Three Best-Practices to Align Web Development with SEO

Although research experts determine the best strategies for organizing a website’s ranking, most of that work is done by web developers.

This means that the success of your website depends on maintaining a positive working relationship between the two teams. This relationship is important when things are going well, but crucial when things go wrong.

“Make friends with your web designer” is smart advice for an SEO professional.

This article will cover some of the best practices that require effective collaboration between SEOs and their friends on the web development team.

  1. Write unique title tags

Title tags look simple, but they are important in SEO.

A good, well-optimized title tag can be useful for search engine rankings; an attractive title tag can also have a big impact on the number of people who can click on the result (click through rate or CTR). Creating a well-crafted header can force more people to click.

And because Google tries to classify the content according to the user’s intention, removing both from the list can increase ratings and also user engagement.

Your web developer can help you implement changes to a website’s title tags, especially if you’re doing a bulk update.

  • Tips for writing title tags

Writing title tags is a mix of art and science. You want the title to give Google a clear direction and at the same time encourage users to click on your site. I discovered some tricks that speak for humans and robots.

  • Use numbers whenever possible

Numbers can be from dates to dates. The reason numbers work so well is that our brains are trained to look for different things. In a sea of   letters on the SERPs, a number is likely to stand out.

  • Sit down (but not too much)

SEOs generally recommend using 50 to 60 characters in your title tags. The reason: for example, if you only have “Home” as the title of your home page, you are not occupying properties on the SERP, nor are you giving Google or users an idea of   what you are doing.

  • Use action words

Marketing rule number one? Make a call to action. And title tags are part of your search engine marketing plan. Tell users what the next step should be when they get to the page. You guide the user and, at the same time, expect him to do something: act.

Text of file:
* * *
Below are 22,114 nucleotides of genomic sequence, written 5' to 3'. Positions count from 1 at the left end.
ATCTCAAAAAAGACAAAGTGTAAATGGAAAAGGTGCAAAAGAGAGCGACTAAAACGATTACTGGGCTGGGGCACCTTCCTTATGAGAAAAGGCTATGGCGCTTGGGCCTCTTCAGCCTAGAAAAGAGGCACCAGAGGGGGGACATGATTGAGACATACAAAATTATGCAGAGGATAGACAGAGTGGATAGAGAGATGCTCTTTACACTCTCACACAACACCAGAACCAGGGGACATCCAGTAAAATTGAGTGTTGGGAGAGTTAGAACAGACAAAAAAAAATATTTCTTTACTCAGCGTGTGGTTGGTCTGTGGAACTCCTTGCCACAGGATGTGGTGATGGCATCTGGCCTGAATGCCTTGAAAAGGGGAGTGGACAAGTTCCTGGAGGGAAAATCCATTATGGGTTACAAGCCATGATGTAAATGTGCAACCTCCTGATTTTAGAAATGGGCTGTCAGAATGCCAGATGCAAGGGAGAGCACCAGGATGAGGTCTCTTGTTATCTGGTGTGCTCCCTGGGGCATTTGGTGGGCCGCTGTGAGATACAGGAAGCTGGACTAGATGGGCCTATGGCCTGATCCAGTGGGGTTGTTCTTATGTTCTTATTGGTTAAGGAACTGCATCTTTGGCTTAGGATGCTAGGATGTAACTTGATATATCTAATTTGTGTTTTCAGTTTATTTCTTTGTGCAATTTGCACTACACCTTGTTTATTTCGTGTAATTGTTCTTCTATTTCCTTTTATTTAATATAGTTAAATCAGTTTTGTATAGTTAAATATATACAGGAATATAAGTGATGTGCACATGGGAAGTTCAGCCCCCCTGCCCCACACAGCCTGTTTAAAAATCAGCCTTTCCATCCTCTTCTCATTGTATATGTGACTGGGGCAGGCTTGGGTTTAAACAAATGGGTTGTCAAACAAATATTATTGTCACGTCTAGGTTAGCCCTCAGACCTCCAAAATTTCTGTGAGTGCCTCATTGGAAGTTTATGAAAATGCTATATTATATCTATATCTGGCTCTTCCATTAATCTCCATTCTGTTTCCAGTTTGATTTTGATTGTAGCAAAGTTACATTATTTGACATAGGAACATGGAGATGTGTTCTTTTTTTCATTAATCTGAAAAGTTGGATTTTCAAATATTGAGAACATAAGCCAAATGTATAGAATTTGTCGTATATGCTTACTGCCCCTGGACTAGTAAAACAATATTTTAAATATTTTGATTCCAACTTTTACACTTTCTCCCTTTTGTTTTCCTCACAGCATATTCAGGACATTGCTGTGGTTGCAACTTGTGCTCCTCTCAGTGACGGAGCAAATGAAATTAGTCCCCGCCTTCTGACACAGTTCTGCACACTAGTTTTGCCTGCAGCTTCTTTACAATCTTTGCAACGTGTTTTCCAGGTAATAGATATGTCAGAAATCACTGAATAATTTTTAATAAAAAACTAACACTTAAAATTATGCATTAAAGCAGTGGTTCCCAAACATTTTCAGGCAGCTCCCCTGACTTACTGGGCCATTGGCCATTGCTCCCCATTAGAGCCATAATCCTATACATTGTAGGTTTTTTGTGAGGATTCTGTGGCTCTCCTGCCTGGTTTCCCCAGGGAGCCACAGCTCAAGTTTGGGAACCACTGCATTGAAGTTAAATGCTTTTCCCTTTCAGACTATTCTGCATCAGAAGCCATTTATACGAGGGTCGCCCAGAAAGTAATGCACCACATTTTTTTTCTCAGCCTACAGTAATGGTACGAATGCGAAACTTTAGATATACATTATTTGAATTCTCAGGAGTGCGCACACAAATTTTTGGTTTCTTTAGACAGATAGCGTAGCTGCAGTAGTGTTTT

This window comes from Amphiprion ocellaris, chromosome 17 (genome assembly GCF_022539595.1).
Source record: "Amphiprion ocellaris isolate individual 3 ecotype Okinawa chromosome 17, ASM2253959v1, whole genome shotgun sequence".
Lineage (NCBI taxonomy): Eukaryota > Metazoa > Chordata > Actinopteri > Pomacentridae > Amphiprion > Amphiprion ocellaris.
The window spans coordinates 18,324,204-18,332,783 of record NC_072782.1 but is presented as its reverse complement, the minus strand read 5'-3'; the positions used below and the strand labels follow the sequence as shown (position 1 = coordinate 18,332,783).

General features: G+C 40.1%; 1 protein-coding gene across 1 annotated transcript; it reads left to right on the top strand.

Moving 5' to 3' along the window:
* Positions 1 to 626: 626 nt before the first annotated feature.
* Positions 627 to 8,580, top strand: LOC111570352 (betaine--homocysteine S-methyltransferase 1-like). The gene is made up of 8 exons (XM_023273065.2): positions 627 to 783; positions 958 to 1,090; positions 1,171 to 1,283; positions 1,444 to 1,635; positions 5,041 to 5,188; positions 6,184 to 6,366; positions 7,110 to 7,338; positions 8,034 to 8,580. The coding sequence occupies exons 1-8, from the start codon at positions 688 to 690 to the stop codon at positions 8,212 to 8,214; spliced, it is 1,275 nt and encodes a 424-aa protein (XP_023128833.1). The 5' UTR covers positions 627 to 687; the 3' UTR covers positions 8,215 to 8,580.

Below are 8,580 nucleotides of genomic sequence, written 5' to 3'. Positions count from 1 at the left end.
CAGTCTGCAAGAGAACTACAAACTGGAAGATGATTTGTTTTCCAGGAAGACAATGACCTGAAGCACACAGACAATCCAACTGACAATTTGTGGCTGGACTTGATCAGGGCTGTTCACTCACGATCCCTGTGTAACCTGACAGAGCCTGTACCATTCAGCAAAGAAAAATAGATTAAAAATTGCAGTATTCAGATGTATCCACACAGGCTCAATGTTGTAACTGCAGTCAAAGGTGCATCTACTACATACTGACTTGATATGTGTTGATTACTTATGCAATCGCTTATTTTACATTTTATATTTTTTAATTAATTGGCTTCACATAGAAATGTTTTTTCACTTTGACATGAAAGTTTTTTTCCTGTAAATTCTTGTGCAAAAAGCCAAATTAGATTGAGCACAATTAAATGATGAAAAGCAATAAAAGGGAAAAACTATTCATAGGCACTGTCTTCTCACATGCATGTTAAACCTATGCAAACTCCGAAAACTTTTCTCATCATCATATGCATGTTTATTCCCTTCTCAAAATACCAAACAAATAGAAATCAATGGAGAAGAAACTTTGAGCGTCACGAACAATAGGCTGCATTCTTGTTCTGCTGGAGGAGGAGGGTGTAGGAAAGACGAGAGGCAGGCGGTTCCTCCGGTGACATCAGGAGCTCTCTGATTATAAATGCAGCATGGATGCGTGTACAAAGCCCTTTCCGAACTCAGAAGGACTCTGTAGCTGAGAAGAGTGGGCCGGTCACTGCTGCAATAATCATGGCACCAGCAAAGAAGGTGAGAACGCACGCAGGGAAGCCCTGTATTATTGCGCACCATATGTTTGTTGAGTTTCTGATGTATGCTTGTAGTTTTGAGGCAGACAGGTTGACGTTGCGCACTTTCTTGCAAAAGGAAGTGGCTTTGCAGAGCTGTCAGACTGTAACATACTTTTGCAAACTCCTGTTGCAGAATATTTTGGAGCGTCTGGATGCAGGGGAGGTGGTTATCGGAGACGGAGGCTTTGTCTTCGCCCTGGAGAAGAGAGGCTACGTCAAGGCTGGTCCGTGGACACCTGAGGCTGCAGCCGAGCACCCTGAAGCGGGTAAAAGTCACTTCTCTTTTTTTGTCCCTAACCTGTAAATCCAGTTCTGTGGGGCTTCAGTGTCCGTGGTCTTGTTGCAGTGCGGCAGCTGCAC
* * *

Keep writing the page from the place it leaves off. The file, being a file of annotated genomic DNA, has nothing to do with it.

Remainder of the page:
1. Provides fast loading times

Load time affects web page search results, although it hurts slower sites. If you have a fast or medium website, it can’t differ much in terms of pages and rankings.

That said, the speed of the site has a big impact on user behavior – for every extra second it takes for your site to load, you can expect to lose a large percentage of visitors. Remember anyone who sees your site on the Internet slow, on the subway, or with 48 browser pages open.

A website’s speed is only a small part of Google’s algorithm, but it is an excellent measure of overall success.

  • Ability to enlarge pages

Both the throughput and the perceived speed of the page are affected by a variety of factors, many of which are at the mercy of the web developer.

Page optimization is definitely one of the places where SEO analysis and development actions are needed.

  • Minimize JavaScript and optimize the CSS used on the site

Compress images as much as possible (without sacrificing quality)

When adding images to a website, it is tempting to use only the source file, but these files are usually very large. Most photographic devices take pictures for printing; in other words, it is not intended for small screens.

With that in mind, image compression can be performed quickly and easily without compromising image quality.

  • Use HTTP / 2

With HTTP / 2 connections, you can get a lot of responses over a connection. It is different from a traditional HTTP protocol, which requires separate requests for each response. If you have 30 images or videos on a page, you will usually need 30 requests to the server to receive the content. HTTP / 2 minimizes your requests and makes them more efficient.

  1. Create a mobile-friendly site

Google takes the phone seriously.

More than half of Google searches take place on a mobile device. Therefore, Google offers a small advantage for mobile-optimized locations. The cell phone is no longer something that webmasters can ignore.

Many people don’t realize that Google generally determines their rankings based on the mobile version of their site, not the desktop version. Providing a good experience on mobile devices is a challenge for consumers and Google. No one likes to upload a restaurant menu on a poorly designed mobile site, and because the search engine wants to better serve users, it rewards sites that offer the best user experience.

Site options optimized for mobile devices

There are two options for mobile-optimized sites: responsive sites or individual mobile sites.

  • Responsive sites

A responsive website presents itself in a single domain and the design responds based on the device and the size of the screen on which it is loaded. When using a responsive website, make sure that all buttons are large enough, that all content is accessible, and that navigation is easy to use.

  • Separate mobile subdomains

A separate mobile site is often a subdomain used by companies to host a simplified version of their desktop. Be warned, however, individual sites for mobile devices may be corrupted in the ratings. To properly manage an individual mobile site, it must contain the same information as the main site, the structured data must be correct and the same metadata must be available.